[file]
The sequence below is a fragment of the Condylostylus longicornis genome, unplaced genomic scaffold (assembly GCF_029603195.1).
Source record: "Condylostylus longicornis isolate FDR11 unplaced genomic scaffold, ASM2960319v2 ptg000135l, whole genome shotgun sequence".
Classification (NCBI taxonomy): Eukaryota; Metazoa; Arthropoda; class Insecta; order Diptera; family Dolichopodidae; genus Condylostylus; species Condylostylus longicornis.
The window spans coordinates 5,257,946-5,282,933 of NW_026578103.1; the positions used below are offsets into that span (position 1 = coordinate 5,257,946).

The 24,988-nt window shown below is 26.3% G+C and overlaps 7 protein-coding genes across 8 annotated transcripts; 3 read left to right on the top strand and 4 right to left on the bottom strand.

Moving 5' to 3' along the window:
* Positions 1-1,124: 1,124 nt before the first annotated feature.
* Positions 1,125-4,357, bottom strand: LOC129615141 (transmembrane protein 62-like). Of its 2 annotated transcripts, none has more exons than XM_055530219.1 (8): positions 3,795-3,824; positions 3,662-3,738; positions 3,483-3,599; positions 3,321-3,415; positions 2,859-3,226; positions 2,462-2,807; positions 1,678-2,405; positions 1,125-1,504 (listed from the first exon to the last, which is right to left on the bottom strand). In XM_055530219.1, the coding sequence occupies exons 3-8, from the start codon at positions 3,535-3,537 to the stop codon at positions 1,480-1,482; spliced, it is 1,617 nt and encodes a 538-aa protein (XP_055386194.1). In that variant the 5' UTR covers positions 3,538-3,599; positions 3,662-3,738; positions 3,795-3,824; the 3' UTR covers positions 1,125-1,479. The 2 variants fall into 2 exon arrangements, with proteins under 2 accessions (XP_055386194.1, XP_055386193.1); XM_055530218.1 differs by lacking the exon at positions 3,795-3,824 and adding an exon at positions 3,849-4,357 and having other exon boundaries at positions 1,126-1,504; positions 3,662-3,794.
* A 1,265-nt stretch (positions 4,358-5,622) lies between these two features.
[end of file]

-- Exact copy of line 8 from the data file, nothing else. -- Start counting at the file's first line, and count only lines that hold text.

* Positions 1,125-4,357, bottom strand: LOC129615141 (transmembrane protein 62-like). Of its 2 annotated transcripts, none has more exons than XM_055530219.1 (8): positions 3,795-3,824; positions 3,662-3,738; positions 3,483-3,599; positions 3,321-3,415; positions 2,859-3,226; positions 2,462-2,807; positions 1,678-2,405; positions 1,125-1,504 (listed from the first exon to the last, which is right to left on the bottom strand). In XM_055530219.1, the coding sequence occupies exons 3-8, from the start codon at positions 3,535-3,537 to the stop codon at positions 1,480-1,482; spliced, it is 1,617 nt and encodes a 538-aa protein (XP_055386194.1). In that variant the 5' UTR covers positions 3,538-3,599; positions 3,662-3,738; positions 3,795-3,824; the 3' UTR covers positions 1,125-1,479. The 2 variants fall into 2 exon arrangements, with proteins under 2 accessions (XP_055386194.1, XP_055386193.1); XM_055530218.1 differs by lacking the exon at positions 3,795-3,824 and adding an exon at positions 3,849-4,357 and having other exon boundaries at positions 1,126-1,504; positions 3,662-3,794.